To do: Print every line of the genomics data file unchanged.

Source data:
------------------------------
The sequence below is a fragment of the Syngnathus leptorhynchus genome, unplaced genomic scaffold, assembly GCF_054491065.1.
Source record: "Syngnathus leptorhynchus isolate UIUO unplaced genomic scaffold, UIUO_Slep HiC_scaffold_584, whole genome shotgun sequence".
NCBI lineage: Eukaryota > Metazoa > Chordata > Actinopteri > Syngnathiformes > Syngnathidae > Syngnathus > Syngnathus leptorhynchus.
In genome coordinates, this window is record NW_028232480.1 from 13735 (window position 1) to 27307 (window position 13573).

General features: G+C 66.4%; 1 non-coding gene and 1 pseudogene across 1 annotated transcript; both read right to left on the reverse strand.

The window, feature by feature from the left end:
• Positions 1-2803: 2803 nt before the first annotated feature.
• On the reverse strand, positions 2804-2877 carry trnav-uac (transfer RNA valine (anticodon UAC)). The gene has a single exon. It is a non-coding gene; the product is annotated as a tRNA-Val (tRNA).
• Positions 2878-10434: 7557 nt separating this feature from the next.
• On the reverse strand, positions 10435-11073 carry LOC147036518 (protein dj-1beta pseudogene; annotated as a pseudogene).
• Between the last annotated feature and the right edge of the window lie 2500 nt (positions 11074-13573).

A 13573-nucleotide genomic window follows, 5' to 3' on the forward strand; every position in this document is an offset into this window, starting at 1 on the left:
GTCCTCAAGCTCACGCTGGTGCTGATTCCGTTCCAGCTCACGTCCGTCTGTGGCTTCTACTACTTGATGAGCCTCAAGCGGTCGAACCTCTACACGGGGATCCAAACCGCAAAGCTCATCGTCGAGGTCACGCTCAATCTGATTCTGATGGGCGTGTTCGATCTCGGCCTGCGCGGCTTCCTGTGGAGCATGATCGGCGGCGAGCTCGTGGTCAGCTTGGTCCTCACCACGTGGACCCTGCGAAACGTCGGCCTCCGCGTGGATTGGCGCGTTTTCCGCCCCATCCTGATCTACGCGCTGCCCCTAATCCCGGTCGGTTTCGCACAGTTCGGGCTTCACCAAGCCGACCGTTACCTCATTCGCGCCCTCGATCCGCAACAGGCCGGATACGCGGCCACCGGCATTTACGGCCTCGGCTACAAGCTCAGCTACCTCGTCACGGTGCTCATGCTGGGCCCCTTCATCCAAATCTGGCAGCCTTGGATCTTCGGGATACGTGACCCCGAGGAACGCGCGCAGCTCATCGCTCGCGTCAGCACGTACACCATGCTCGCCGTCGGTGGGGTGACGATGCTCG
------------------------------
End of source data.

The sequence below is a fragment of the Syngnathus leptorhynchus genome, unplaced genomic scaffold, assembly GCF_054491065.1.
Source record: "Syngnathus leptorhynchus isolate UIUO unplaced genomic scaffold, UIUO_Slep HiC_scaffold_584, whole genome shotgun sequence".
NCBI lineage: Eukaryota > Metazoa > Chordata > Actinopteri > Syngnathiformes > Syngnathidae > Syngnathus > Syngnathus leptorhynchus.
In genome coordinates, this window is record NW_028232480.1 from 13735 (window position 1) to 27307 (window position 13573).

General features: G+C 66.4%; 1 non-coding gene and 1 pseudogene across 1 annotated transcript; both read right to left on the reverse strand.

The window, feature by feature from the left end:
• Positions 1-2803: 2803 nt before the first annotated feature.
• On the reverse strand, positions 2804-2877 carry trnav-uac (transfer RNA valine (anticodon UAC)). The gene has a single exon. It is a non-coding gene; the product is annotated as a tRNA-Val (tRNA).
• Positions 2878-10434: 7557 nt separating this feature from the next.
• On the reverse strand, positions 10435-11073 carry LOC147036518 (protein dj-1beta pseudogene; annotated as a pseudogene).
• Between the last annotated feature and the right edge of the window lie 2500 nt (positions 11074-13573).

A 13573-nucleotide genomic window follows, 5' to 3' on the forward strand; every position in this document is an offset into this window, starting at 1 on the left:
GTCCTCAAGCTCACGCTGGTGCTGATTCCGTTCCAGCTCACGTCCGTCTGTGGCTTCTACTACTTGATGAGCCTCAAGCGGTCGAACCTCTACACGGGGATCCAAACCGCAAAGCTCATCGTCGAGGTCACGCTCAATCTGATTCTGATGGGCGTGTTCGATCTCGGCCTGCGCGGCTTCCTGTGGAGCATGATCGGCGGCGAGCTCGTGGTCAGCTTGGTCCTCACCACGTGGACCCTGCGAAACGTCGGCCTCCGCGTGGATTGGCGCGTTTTCCGCCCCATCCTGATCTACGCGCTGCCCCTAATCCCGGTCGGTTTCGCACAGTTCGGGCTTCACCAAGCCGACCGTTACCTCATTCGCGCCCTCGATCCGCAACAGGCCGGATACGCGGCCACCGGCATTTACGGCCTCGGCTACAAGCTCAGCTACCTCGTCACGGTGCTCATGCTGGGCCCCTTCATCCAAATCTGGCAGCCTTGGATCTTCGGGATACGTGACCCCGAGGAACGCGCGCAGCTCATCGCTCGCGTCAGCACGTACACCATGCTCGCCGTCGGTGGGGTGACGATGCTCG